On a fait valoir que la Commission du Codex Alimentarius concourt à assurer la protection des consommateurs et à faciliter le commerce international des produits alimentaires, mais on est convenu qu'elle devrait réexaminer ses normes pour veiller à ce qu'elles correspondent aux besoins actuels en matière de législation alimentaire et pour qu'elles soient tout à fait à jour du point de vue scientifique. Un examen des procédures d'acceptation des normes Codex et une étude des mécanismes permettant une participation accrue des pays en développement aux travaux de la Commission ont été préconisés. La participation plus active des consommateurs à la prise de décisions, au niveau tant national qu'international, et une meilleure information du public par les gouvernements, l'industrie et les organisations internationales afin de dissiper les craintes concernant l'innocuité des aliments ont été prônées. On a recommandé le renforcement des travaux des comités FAO/OMS sur les additifs alimentaires et sur les résidus de pesticides et l'élargissement des activités du Comité mixte FAO/OMS d'experts des additifs alimentaires (JECFA) aux aliments nouveaux et aux ingrédients et aliments produits à l'aide des biotechnologies. La nécessité de fournir une assistance technique accrue aux pays en développement en matière de contrôle des aliments pour accroître leurs possibilités d'exportation a été soulignée, et la formation d'inspecteurs, de personnel de laboratoire et de cadres de direction pour le contrôle des aliments a reçu une priorité très élevée. Les participants ont fait valoir que la FAO et l'OMS devraient continuer à chercher les moyens de favoriser la participation des pays en développement aux réunions du Codex. La Conférence a adopté des recommandations visant à aider les pays en développement à obtenir des renseignements sur les besoins d'importation et à échanger des informations. La Commission du Codex Alimentarius a été invitée à envisager la création d'un comité chargé des problèmes de contrôle des aliments importés/exportés. Enfin, la Conférence a recommandé que la FAO, l'OMS et la Commission du Codex Alimentarius accordent la priorité à la question de la contamination microbiologique des aliments qui a des répercussions sur le commerce.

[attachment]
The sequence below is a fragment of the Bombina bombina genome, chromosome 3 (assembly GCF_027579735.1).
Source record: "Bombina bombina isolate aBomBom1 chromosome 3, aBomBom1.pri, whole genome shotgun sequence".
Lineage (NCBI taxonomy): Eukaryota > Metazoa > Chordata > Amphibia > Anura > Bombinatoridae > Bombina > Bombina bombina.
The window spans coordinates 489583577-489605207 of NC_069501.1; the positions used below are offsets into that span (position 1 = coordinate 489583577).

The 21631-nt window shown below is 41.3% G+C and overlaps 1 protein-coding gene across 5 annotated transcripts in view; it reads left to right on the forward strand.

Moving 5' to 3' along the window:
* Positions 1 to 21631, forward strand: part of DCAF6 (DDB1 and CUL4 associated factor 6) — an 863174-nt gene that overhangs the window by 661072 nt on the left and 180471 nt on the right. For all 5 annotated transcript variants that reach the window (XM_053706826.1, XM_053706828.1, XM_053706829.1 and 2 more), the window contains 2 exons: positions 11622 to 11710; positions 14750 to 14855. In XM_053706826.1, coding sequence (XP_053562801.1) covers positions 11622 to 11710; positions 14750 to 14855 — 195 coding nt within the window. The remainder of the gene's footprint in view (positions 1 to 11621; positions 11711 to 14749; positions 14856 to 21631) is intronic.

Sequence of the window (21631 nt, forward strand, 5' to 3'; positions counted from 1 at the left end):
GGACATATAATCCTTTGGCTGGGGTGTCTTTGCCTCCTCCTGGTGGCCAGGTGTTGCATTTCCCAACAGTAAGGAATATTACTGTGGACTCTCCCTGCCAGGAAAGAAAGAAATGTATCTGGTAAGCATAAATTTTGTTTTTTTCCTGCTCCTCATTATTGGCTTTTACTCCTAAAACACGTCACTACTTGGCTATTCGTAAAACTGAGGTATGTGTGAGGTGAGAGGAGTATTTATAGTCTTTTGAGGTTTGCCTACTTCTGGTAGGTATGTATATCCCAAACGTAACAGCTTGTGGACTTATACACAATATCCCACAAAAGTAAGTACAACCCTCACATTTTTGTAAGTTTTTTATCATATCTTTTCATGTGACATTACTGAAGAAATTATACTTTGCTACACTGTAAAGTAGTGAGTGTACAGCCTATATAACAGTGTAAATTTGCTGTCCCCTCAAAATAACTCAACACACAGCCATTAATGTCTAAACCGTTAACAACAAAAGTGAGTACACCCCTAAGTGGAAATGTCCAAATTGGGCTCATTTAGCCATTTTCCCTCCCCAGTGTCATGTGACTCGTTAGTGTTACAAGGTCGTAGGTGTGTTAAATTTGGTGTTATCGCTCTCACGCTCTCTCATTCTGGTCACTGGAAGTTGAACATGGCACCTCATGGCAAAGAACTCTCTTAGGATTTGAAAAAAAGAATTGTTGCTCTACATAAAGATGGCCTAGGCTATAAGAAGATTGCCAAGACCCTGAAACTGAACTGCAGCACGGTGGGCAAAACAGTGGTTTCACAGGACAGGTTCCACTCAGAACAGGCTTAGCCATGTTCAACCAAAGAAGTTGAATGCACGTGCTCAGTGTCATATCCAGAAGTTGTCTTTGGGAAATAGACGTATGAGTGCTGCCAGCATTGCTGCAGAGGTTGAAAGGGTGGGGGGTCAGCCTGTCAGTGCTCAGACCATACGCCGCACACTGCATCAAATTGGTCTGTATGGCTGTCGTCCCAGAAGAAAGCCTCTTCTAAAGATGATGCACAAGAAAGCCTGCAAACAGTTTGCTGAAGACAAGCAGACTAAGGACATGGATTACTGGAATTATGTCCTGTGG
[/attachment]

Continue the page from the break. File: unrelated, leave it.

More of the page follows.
Conferencia FAO/OMS sobre normas alimentarias, sustancias químicas en los alimentos y comercio alimentario